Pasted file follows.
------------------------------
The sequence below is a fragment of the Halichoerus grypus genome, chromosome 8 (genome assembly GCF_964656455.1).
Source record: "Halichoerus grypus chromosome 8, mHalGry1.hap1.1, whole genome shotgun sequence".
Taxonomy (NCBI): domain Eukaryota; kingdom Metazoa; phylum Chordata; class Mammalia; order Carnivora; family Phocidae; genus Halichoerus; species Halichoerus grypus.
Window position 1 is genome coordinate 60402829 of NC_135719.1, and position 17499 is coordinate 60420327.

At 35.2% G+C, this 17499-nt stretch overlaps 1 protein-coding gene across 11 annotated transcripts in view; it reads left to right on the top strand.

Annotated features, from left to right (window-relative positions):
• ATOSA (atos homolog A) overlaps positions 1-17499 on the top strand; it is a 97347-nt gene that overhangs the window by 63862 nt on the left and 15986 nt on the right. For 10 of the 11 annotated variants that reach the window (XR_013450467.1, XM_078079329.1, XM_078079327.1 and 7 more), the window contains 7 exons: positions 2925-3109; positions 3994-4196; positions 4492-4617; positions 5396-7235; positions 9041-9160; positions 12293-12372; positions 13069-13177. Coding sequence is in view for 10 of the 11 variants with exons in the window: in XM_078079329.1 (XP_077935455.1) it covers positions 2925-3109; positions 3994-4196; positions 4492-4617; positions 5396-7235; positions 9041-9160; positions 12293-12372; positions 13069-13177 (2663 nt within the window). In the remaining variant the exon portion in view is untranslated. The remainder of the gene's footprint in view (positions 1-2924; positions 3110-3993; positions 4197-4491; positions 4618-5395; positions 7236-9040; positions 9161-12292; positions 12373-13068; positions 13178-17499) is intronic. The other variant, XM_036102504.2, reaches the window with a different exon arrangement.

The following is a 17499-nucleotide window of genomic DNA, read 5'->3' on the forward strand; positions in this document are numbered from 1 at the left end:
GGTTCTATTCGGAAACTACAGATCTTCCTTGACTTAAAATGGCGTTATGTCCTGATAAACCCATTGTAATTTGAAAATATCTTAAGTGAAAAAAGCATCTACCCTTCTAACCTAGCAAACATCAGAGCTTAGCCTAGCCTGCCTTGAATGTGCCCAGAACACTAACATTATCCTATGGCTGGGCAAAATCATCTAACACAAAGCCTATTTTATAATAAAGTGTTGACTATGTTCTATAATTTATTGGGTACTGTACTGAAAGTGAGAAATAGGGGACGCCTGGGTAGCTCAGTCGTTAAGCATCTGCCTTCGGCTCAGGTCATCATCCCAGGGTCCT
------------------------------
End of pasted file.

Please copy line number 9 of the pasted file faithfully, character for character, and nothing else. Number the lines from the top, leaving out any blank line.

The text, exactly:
GGTTCTATTCGGAAACTACAGATCTTCCTTGACTTAAAATGGCGTTATGTCCTGATAAACCCATTGTAATTTGAAAATATCTTAAGTGAAAAAAGCATCTACCCTTCTAACCTAGCAAACATCAGAGCTTAGCCTAGCCTGCCTTGAATGTGCCCAGAACACTAACATTATCCTATGGCTGGGCAAAATCATCTAACACAAAGCCTATTTTATAATAAAGTGTTGACTATGTTCTATAATTTATTGGGTACTGTACTGAAAGTGAGAAATAGGGGACGCCTGGGTAGCTCAGTCGTTAAGCATCTGCCTTCGGCTCAGGTCATCATCCCAGGGTCCT